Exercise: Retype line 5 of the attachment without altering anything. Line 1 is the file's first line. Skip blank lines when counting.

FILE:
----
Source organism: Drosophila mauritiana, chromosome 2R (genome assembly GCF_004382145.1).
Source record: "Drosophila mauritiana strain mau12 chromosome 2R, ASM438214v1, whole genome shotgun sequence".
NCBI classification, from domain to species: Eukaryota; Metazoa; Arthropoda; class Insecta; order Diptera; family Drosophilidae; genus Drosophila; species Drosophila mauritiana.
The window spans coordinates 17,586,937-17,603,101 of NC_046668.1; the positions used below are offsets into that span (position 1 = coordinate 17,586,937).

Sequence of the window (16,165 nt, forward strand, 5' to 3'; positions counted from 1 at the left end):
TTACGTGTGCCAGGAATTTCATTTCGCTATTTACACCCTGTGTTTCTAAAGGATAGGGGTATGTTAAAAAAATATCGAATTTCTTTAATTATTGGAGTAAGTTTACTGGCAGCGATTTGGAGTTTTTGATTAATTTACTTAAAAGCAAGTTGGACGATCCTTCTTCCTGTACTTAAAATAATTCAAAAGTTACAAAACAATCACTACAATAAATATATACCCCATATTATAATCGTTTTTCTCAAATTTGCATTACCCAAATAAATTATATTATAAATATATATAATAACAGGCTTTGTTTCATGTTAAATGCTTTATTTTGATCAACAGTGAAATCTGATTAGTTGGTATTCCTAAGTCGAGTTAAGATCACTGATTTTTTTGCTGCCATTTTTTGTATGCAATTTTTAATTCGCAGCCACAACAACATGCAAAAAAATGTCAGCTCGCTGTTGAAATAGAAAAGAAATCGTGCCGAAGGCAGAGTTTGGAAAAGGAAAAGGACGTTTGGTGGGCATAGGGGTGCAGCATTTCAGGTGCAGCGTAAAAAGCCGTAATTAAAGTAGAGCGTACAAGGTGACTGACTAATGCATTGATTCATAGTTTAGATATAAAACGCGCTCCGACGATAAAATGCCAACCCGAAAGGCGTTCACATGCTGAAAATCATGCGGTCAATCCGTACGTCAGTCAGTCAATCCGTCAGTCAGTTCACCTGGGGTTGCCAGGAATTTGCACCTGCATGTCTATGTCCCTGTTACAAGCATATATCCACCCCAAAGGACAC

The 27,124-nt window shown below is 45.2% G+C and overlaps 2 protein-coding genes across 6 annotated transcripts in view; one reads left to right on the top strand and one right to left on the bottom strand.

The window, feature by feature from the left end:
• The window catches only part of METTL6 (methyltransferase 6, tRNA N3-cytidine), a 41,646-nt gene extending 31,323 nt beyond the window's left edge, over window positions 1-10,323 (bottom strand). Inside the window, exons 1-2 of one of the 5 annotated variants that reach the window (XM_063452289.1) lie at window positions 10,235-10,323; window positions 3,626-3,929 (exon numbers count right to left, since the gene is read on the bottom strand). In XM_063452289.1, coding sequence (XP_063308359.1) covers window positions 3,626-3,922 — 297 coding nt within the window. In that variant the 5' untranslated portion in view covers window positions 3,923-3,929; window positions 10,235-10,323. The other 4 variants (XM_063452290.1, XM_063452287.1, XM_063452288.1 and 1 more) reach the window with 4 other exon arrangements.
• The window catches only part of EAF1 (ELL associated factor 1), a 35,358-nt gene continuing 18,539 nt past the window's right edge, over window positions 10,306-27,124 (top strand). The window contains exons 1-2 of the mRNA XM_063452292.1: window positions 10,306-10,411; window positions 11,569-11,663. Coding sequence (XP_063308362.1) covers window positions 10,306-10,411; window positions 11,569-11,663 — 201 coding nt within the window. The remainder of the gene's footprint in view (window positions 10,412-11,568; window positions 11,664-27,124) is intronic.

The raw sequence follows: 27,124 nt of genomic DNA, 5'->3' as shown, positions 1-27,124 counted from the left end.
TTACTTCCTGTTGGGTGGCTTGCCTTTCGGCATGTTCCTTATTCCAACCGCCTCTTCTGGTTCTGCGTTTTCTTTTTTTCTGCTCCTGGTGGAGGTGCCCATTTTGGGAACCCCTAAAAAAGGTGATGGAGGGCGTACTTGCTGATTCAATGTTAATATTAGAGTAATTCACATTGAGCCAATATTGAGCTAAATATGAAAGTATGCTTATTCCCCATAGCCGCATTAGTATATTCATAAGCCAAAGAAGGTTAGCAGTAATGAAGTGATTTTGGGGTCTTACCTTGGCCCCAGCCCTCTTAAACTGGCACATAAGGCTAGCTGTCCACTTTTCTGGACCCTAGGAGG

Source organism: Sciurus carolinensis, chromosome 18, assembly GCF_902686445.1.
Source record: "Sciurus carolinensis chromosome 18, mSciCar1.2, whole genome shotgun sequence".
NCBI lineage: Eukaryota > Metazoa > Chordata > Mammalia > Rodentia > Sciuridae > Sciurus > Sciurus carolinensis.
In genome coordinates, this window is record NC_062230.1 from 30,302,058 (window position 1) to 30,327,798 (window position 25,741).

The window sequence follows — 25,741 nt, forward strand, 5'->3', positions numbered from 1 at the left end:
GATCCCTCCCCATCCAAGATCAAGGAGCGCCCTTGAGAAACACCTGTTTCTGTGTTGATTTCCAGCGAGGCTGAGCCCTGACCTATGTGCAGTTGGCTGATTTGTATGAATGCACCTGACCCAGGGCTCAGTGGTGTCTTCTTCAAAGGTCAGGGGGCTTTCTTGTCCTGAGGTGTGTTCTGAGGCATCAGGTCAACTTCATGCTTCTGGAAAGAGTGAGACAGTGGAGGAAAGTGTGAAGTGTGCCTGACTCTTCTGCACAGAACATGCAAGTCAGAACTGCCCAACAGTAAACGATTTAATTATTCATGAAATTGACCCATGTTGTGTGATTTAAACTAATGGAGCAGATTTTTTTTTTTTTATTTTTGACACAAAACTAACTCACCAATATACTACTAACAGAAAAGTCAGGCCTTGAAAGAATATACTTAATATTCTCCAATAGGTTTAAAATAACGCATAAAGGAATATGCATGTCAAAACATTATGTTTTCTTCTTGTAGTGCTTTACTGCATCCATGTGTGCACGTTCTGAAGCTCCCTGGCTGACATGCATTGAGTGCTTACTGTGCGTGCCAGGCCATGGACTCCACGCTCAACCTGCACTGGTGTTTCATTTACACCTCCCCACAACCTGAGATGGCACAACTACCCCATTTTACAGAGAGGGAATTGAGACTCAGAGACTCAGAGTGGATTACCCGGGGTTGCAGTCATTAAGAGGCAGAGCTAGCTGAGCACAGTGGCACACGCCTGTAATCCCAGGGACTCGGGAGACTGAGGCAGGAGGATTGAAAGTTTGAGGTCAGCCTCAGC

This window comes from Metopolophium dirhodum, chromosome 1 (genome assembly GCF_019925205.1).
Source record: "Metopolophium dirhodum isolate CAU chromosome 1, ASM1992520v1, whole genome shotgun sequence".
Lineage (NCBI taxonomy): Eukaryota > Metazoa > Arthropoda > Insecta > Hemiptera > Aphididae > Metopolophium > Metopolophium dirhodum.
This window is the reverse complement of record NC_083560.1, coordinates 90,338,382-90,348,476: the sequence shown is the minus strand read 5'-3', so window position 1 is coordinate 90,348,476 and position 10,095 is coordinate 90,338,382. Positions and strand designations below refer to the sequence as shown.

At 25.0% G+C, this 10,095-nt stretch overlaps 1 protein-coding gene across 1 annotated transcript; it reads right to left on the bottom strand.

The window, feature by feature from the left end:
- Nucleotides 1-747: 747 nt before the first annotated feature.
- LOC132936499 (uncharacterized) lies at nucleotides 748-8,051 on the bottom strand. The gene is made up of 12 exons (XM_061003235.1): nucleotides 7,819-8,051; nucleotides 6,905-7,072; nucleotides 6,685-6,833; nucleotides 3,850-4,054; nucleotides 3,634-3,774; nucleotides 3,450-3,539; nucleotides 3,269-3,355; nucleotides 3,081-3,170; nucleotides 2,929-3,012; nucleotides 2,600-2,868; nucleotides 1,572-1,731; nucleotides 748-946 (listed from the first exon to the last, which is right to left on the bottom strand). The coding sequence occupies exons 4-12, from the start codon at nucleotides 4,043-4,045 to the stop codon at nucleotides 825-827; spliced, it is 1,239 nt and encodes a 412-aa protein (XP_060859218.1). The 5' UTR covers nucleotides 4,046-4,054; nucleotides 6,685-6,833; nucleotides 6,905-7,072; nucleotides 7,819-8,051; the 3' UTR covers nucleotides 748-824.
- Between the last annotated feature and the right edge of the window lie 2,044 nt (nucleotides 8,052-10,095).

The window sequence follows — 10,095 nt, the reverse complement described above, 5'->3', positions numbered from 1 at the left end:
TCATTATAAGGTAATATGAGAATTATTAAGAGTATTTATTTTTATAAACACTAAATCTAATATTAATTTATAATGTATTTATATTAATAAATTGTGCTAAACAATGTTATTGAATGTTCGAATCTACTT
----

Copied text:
Sequence of the window (16,165 nt, forward strand, 5' to 3'; positions counted from 1 at the left end):